Asset Securitization: Prospects and Challenges for the Financial Sector of Bangladesh

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Asset Securitization: Prospects and Challenges for the Financial Sector of Bangladesh


1.1 Preamble

Asset securitization enables firms to obtain financing in exchange for the rights to cash flows generated by certain financial assets. In the event of a securitization transaction, a firm transfers financial assets to a special purpose entity (SPE) which is popularly known as special purpose vehicle (SPV), to separate the assets from the balance sheet of the transferor.

Different purposes of Asset securitization:

i. Carry out public policy objectives like development of financial markets particularly the capital market;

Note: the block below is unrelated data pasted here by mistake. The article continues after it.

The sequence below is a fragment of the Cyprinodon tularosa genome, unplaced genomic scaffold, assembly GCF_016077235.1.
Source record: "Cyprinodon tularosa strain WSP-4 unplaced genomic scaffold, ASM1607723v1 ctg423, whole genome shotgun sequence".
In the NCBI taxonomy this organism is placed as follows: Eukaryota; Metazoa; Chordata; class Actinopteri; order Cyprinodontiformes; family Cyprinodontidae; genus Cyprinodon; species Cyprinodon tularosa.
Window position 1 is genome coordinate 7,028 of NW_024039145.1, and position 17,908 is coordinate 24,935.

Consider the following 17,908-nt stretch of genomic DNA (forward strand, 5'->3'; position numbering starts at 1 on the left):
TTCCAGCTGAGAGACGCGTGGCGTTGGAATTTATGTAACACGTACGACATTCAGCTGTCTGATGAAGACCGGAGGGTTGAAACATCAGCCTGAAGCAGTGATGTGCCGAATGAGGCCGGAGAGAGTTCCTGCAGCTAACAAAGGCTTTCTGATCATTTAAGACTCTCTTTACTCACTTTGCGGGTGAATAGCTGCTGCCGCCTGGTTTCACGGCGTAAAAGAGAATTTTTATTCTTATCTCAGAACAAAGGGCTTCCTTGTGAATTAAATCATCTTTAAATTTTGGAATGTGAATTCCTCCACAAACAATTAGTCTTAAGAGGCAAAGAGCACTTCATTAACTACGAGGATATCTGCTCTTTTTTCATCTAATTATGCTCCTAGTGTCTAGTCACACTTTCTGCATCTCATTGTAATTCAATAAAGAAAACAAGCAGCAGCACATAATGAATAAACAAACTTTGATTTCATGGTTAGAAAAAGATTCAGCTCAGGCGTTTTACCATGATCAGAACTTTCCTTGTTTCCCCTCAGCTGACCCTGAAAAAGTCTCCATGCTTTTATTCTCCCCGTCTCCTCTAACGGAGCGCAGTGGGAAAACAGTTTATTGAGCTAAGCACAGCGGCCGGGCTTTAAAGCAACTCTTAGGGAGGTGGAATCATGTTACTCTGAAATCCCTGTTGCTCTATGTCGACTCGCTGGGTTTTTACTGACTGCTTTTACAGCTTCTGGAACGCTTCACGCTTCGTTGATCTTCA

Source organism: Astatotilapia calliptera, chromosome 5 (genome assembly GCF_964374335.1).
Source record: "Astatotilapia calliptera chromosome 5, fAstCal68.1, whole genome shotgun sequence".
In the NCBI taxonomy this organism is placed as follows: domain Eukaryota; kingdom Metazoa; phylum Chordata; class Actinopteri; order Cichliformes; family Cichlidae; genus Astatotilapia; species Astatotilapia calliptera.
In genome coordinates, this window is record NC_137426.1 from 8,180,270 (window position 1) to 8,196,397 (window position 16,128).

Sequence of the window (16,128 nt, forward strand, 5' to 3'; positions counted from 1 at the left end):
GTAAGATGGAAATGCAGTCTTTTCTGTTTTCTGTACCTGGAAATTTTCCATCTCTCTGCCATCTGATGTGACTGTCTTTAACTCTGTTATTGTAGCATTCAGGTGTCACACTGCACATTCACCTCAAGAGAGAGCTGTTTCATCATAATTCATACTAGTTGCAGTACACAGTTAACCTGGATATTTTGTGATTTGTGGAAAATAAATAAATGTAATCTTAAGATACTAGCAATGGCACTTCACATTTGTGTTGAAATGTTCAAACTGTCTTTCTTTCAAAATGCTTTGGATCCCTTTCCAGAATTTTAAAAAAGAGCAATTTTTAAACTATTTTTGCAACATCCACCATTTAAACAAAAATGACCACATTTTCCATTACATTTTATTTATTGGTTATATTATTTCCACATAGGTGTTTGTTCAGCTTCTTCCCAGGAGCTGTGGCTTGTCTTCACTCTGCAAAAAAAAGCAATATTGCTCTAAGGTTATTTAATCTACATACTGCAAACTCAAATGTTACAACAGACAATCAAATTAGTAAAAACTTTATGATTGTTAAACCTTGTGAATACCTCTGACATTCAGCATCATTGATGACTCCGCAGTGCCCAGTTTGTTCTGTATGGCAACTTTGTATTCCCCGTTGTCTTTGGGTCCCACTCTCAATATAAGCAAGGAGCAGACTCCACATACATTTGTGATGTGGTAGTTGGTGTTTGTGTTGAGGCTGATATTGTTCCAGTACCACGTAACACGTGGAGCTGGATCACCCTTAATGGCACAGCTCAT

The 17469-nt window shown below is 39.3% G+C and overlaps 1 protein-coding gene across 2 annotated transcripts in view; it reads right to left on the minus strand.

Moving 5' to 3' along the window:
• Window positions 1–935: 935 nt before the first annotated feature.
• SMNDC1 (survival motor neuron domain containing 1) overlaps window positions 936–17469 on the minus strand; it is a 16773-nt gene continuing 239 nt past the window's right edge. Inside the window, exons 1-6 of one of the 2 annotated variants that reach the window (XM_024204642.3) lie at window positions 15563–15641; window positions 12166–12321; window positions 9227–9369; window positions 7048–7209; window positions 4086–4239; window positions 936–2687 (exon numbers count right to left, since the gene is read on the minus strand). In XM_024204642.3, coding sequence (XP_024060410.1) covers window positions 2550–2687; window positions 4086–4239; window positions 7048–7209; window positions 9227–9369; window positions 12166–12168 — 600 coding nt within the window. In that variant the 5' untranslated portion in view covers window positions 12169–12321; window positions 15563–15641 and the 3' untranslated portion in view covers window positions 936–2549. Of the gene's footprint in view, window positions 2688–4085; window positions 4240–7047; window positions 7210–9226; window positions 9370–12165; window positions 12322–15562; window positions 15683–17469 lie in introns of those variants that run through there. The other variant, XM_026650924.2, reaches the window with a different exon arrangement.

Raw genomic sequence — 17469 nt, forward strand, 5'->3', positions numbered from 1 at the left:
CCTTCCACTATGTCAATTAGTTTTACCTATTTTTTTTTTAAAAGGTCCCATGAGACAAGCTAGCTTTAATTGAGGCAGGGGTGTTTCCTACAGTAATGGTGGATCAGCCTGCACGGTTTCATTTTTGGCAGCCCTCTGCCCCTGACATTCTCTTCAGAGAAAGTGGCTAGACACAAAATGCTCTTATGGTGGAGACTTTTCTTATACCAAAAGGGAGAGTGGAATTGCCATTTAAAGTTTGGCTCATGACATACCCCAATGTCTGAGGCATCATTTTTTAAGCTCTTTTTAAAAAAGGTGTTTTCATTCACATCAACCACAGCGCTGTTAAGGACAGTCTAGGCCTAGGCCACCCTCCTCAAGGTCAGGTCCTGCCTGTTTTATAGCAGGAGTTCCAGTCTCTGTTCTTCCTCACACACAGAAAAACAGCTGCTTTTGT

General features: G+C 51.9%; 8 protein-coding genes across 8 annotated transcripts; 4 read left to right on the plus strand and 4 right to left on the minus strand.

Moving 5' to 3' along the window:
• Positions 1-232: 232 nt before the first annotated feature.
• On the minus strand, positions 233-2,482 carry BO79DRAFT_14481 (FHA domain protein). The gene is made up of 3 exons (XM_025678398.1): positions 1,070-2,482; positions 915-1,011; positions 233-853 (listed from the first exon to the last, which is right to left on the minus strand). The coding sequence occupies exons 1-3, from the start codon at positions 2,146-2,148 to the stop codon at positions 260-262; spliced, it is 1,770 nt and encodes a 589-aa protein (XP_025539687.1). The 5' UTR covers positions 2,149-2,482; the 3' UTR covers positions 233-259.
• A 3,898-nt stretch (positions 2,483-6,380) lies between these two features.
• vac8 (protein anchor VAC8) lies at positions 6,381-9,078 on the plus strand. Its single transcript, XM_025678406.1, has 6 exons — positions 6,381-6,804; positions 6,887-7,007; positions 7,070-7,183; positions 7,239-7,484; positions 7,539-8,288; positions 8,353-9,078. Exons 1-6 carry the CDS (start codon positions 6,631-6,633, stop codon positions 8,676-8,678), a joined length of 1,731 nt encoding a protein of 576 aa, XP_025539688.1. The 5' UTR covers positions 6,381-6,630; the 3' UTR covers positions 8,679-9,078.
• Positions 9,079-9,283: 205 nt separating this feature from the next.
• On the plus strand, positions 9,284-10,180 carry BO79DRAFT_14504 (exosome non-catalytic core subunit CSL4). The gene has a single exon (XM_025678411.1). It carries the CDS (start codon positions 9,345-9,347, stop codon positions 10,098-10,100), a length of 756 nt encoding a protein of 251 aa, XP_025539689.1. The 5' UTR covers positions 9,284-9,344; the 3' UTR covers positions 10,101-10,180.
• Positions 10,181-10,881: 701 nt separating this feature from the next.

ii. Providing an alternative means of raising finance from capital market.

iii. To cope with regulatory requirements for financial institutions, especially capital adequacy and lending caps; and

iv. To transfer risk, particularly in terms of nonperforming assets and portfolio diversification;

Asset securitization shows a new direction to the traditional commercial banking in terms of not only to new low cost sources of fund but also provide an approach to minimize risk. Banks that actually want to transform their non-liquid assets into liquid assets can use asset securitization which allows them to use their capital more efficiently.

1.2 Financial System of Bangladesh

The financial system is a set of institutional arrangement through financial surpluses in the economy are mobilized from surplus units and transferred to deficit spenders. The financial system of Bangladesh consists of Bangladesh Bank (BB) as the central bank and Securities and Exchange Commission (SEC) who act as regulator. The main constituents of any financial system are: financial institutions, financial instruments and financial markets.

1.3 Financial Institutions